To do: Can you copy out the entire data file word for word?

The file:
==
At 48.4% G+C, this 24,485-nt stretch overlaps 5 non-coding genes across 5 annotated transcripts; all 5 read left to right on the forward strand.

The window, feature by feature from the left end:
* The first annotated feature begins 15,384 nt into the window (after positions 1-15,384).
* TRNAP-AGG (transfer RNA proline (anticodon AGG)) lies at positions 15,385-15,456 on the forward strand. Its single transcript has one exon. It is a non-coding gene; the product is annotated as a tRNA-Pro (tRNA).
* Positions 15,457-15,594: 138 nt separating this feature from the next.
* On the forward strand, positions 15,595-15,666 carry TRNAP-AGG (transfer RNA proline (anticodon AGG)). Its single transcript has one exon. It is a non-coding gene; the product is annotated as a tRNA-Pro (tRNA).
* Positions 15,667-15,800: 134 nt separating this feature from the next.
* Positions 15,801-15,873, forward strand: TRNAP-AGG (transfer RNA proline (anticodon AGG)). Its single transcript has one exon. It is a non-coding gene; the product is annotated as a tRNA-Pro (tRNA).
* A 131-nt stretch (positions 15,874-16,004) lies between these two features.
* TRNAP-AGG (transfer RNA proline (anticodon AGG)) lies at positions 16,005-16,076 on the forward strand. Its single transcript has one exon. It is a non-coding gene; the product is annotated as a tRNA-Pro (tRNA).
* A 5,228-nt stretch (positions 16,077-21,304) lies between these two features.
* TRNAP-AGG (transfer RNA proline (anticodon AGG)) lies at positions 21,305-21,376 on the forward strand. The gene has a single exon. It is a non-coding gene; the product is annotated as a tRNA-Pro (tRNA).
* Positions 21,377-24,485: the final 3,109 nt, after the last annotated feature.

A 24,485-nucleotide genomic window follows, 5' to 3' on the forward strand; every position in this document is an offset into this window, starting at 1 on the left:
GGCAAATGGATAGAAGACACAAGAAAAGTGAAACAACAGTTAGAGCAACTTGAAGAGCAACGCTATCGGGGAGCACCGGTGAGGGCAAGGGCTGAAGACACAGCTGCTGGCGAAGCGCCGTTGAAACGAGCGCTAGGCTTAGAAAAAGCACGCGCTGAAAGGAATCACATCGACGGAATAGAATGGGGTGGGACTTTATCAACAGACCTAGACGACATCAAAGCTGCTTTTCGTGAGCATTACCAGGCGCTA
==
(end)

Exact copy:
At 48.4% G+C, this 24,485-nt stretch overlaps 5 non-coding genes across 5 annotated transcripts; all 5 read left to right on the forward strand.

The window, feature by feature from the left end:
* The first annotated feature begins 15,384 nt into the window (after positions 1-15,384).
* TRNAP-AGG (transfer RNA proline (anticodon AGG)) lies at positions 15,385-15,456 on the forward strand. Its single transcript has one exon. It is a non-coding gene; the product is annotated as a tRNA-Pro (tRNA).
* Positions 15,457-15,594: 138 nt separating this feature from the next.
* On the forward strand, positions 15,595-15,666 carry TRNAP-AGG (transfer RNA proline (anticodon AGG)). Its single transcript has one exon. It is a non-coding gene; the product is annotated as a tRNA-Pro (tRNA).
* Positions 15,667-15,800: 134 nt separating this feature from the next.
* Positions 15,801-15,873, forward strand: TRNAP-AGG (transfer RNA proline (anticodon AGG)). Its single transcript has one exon. It is a non-coding gene; the product is annotated as a tRNA-Pro (tRNA).
* A 131-nt stretch (positions 15,874-16,004) lies between these two features.
* TRNAP-AGG (transfer RNA proline (anticodon AGG)) lies at positions 16,005-16,076 on the forward strand. Its single transcript has one exon. It is a non-coding gene; the product is annotated as a tRNA-Pro (tRNA).
* A 5,228-nt stretch (positions 16,077-21,304) lies between these two features.
* TRNAP-AGG (transfer RNA proline (anticodon AGG)) lies at positions 21,305-21,376 on the forward strand. The gene has a single exon. It is a non-coding gene; the product is annotated as a tRNA-Pro (tRNA).
* Positions 21,377-24,485: the final 3,109 nt, after the last annotated feature.

A 24,485-nucleotide genomic window follows, 5' to 3' on the forward strand; every position in this document is an offset into this window, starting at 1 on the left:
GGCAAATGGATAGAAGACACAAGAAAAGTGAAACAACAGTTAGAGCAACTTGAAGAGCAACGCTATCGGGGAGCACCGGTGAGGGCAAGGGCTGAAGACACAGCTGCTGGCGAAGCGCCGTTGAAACGAGCGCTAGGCTTAGAAAAAGCACGCGCTGAAAGGAATCACATCGACGGAATAGAATGGGGTGGGACTTTATCAACAGACCTAGACGACATCAAAGCTGCTTTTCGTGAGCATTACCAGGCGCTA